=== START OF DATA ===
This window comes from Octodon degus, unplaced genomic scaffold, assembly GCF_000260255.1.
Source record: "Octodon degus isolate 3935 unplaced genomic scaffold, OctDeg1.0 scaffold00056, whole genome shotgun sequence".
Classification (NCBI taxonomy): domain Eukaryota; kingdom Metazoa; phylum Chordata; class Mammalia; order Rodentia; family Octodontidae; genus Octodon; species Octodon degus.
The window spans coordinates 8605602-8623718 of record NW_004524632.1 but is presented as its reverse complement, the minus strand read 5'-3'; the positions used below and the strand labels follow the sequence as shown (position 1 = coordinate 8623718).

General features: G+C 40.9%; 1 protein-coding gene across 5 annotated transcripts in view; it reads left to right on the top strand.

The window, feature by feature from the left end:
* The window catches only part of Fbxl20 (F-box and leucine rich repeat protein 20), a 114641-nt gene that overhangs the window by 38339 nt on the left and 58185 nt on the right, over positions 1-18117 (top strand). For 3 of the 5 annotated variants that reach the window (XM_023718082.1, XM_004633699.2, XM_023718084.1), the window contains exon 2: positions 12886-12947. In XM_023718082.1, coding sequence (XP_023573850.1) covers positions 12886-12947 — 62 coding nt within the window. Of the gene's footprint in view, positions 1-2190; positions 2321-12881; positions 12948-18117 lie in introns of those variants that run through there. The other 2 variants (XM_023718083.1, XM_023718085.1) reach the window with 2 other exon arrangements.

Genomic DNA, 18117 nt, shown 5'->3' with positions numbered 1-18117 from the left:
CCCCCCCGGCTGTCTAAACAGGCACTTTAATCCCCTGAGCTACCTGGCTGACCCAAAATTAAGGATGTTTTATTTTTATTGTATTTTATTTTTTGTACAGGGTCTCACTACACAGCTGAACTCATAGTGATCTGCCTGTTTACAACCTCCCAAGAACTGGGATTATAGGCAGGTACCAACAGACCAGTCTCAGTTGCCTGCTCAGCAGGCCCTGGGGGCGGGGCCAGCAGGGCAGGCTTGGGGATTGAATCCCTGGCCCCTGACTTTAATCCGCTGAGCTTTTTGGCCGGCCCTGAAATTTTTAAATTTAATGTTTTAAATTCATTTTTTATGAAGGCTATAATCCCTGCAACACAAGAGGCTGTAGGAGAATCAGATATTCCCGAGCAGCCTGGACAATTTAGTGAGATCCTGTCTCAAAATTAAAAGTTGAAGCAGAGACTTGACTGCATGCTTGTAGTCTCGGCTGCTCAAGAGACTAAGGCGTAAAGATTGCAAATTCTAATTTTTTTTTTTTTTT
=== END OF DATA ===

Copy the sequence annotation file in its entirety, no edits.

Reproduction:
This window comes from Octodon degus, unplaced genomic scaffold, assembly GCF_000260255.1.
Source record: "Octodon degus isolate 3935 unplaced genomic scaffold, OctDeg1.0 scaffold00056, whole genome shotgun sequence".
Classification (NCBI taxonomy): domain Eukaryota; kingdom Metazoa; phylum Chordata; class Mammalia; order Rodentia; family Octodontidae; genus Octodon; species Octodon degus.
The window spans coordinates 8605602-8623718 of record NW_004524632.1 but is presented as its reverse complement, the minus strand read 5'-3'; the positions used below and the strand labels follow the sequence as shown (position 1 = coordinate 8623718).

General features: G+C 40.9%; 1 protein-coding gene across 5 annotated transcripts in view; it reads left to right on the top strand.

The window, feature by feature from the left end:
* The window catches only part of Fbxl20 (F-box and leucine rich repeat protein 20), a 114641-nt gene that overhangs the window by 38339 nt on the left and 58185 nt on the right, over positions 1-18117 (top strand). For 3 of the 5 annotated variants that reach the window (XM_023718082.1, XM_004633699.2, XM_023718084.1), the window contains exon 2: positions 12886-12947. In XM_023718082.1, coding sequence (XP_023573850.1) covers positions 12886-12947 — 62 coding nt within the window. Of the gene's footprint in view, positions 1-2190; positions 2321-12881; positions 12948-18117 lie in introns of those variants that run through there. The other 2 variants (XM_023718083.1, XM_023718085.1) reach the window with 2 other exon arrangements.

Genomic DNA, 18117 nt, shown 5'->3' with positions numbered 1-18117 from the left:
CCCCCCCGGCTGTCTAAACAGGCACTTTAATCCCCTGAGCTACCTGGCTGACCCAAAATTAAGGATGTTTTATTTTTATTGTATTTTATTTTTTGTACAGGGTCTCACTACACAGCTGAACTCATAGTGATCTGCCTGTTTACAACCTCCCAAGAACTGGGATTATAGGCAGGTACCAACAGACCAGTCTCAGTTGCCTGCTCAGCAGGCCCTGGGGGCGGGGCCAGCAGGGCAGGCTTGGGGATTGAATCCCTGGCCCCTGACTTTAATCCGCTGAGCTTTTTGGCCGGCCCTGAAATTTTTAAATTTAATGTTTTAAATTCATTTTTTATGAAGGCTATAATCCCTGCAACACAAGAGGCTGTAGGAGAATCAGATATTCCCGAGCAGCCTGGACAATTTAGTGAGATCCTGTCTCAAAATTAAAAGTTGAAGCAGAGACTTGACTGCATGCTTGTAGTCTCGGCTGCTCAAGAGACTAAGGCGTAAAGATTGCAAATTCTAATTTTTTTTTTTTTTT